During a hearing in front of a military appeals court, a panel of judges considered arguments on whether Fort Hood shooting suspect Maj. Nidal Hassan should be forcibly shaved.
Hassan’s murder trial has been put on hold while the U.S. Court of Appeals for the Armed Forces decides on what to do about Hasan’s beard. Hasan is charged with killing 13 people and wounding more than two dozen others in a shooting spree in November of 2009 at the Fort Hood Army post.
Lawyers for military judge Col. Gregory Gross made the argument that forced shavings are not unusual in the military.
“Army regulations expressly authorize nonconsensual haircutting and face-shaving for recalcitrant incarcerated soldiers. … If the judge has authority to bind and gag a disruptive accused (soldier), then certainly he has authority to forcibly shave (Hasan),” the lawyers wrote according to the AP.
The Austin American Statesman says the lawyers also argued that allowing Hasan to keep his beard would be a direct challenge to Gross’ authority. The Statesman adds:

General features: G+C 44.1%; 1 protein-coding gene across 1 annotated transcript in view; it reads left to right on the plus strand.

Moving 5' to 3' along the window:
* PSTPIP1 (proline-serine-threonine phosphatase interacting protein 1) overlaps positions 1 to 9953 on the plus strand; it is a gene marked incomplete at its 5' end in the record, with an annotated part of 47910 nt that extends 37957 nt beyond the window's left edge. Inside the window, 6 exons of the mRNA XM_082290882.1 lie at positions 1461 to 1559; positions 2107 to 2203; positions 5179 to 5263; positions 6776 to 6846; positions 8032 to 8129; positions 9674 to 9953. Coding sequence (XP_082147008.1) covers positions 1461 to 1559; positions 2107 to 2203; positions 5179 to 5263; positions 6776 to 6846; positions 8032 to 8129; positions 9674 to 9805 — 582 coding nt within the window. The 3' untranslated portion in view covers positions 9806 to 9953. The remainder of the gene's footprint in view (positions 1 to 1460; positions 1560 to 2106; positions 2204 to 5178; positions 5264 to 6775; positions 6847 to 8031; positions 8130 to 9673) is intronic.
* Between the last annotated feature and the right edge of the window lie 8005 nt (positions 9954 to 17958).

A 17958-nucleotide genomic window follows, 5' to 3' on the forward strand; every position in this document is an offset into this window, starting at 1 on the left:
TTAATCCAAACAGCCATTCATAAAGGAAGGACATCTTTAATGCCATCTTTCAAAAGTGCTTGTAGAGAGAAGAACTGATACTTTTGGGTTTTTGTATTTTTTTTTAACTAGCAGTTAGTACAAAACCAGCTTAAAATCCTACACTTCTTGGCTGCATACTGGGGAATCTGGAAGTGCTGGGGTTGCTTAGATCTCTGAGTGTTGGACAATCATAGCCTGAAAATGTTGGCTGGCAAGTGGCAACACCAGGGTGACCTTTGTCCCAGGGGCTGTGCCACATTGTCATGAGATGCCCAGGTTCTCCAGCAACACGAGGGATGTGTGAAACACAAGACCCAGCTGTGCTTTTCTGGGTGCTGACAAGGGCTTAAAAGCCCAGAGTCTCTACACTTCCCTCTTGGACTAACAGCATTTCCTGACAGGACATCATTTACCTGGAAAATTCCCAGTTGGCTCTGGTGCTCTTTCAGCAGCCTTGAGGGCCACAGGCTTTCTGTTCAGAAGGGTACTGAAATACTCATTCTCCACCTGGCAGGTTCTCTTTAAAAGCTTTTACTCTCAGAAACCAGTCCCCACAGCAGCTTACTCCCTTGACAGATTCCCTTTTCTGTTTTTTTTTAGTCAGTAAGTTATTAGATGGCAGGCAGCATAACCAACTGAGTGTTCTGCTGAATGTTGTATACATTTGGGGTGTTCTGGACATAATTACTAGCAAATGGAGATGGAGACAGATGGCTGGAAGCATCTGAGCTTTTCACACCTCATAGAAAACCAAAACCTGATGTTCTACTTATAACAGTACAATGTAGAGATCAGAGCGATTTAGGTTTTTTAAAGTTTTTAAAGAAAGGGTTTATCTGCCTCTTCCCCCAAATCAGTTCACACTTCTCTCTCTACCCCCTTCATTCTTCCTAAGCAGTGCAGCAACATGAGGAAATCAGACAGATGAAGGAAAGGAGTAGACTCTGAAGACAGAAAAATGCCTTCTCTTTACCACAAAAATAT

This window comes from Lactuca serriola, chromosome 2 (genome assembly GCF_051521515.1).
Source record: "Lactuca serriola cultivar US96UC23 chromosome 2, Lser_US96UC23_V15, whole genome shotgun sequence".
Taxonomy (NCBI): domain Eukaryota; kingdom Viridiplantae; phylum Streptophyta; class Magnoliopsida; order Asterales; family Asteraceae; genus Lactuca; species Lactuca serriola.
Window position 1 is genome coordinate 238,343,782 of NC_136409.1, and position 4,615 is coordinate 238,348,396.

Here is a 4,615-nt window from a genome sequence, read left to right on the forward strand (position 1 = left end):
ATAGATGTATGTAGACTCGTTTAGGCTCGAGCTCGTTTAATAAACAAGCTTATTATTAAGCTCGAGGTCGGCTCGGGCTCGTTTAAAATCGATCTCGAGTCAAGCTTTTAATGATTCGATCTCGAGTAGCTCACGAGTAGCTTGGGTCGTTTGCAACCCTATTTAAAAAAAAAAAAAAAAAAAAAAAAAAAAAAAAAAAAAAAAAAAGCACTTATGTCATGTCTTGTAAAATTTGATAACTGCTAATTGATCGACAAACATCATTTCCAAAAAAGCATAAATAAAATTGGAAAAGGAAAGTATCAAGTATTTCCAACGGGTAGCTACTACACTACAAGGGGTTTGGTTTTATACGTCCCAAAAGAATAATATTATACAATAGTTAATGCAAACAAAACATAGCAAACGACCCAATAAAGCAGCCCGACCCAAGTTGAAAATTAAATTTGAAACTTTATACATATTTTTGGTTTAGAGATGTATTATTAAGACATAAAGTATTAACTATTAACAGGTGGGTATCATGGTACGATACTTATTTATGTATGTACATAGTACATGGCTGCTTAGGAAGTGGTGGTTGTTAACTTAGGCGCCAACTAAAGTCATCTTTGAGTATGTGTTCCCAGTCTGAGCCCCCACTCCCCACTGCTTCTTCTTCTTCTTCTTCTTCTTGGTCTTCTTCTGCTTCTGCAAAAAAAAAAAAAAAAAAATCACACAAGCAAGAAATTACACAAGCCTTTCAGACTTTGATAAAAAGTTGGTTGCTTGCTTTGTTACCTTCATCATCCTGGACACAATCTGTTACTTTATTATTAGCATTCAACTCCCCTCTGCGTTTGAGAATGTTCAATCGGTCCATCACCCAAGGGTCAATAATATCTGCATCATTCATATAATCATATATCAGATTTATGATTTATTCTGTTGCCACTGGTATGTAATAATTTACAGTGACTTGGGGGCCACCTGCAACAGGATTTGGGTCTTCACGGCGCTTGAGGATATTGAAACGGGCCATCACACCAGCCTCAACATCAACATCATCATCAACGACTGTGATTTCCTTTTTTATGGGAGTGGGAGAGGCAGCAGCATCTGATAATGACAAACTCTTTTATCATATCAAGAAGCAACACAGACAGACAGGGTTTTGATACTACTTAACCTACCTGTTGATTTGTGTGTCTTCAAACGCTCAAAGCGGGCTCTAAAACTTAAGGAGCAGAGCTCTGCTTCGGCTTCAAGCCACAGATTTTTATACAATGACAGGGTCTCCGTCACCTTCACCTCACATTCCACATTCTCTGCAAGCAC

“Hasan began growing the beard two months ago in violation of military rules that require soldiers to be clean-shaven. Hasan, who is Muslim, cited freedom of religion laws, and his lawyers argued that the Army psychiatrist has had a premonition of imminent death and wants to have a beard when he dies. Top Army officials have rejected Hasan’s request for a religious exemption to grow the beard, although they have granted beard exemptions to six other soldiers in recent years.
“‘Permitting (Hasan) to maintain his beard would signal to every subordinate and every sitting accused that it is acceptable to be in non-compliance with judicial orders and Army regulations,’ military appellate attorneys representing Gross wrote.”
According to The Los Angeles Times, Hasan’s lawyers said that Hasan believes dying without a beard is a sin and he fears his death is imminent.
The Times adds that one court already sided with Hasan. That decision was appealed to the United States Court of Appeals for the Armed Forces, which is comprised of four civilian judges appointed by the president, and is the highest court in the military system.
It’s unclear when that court will issue an opinion.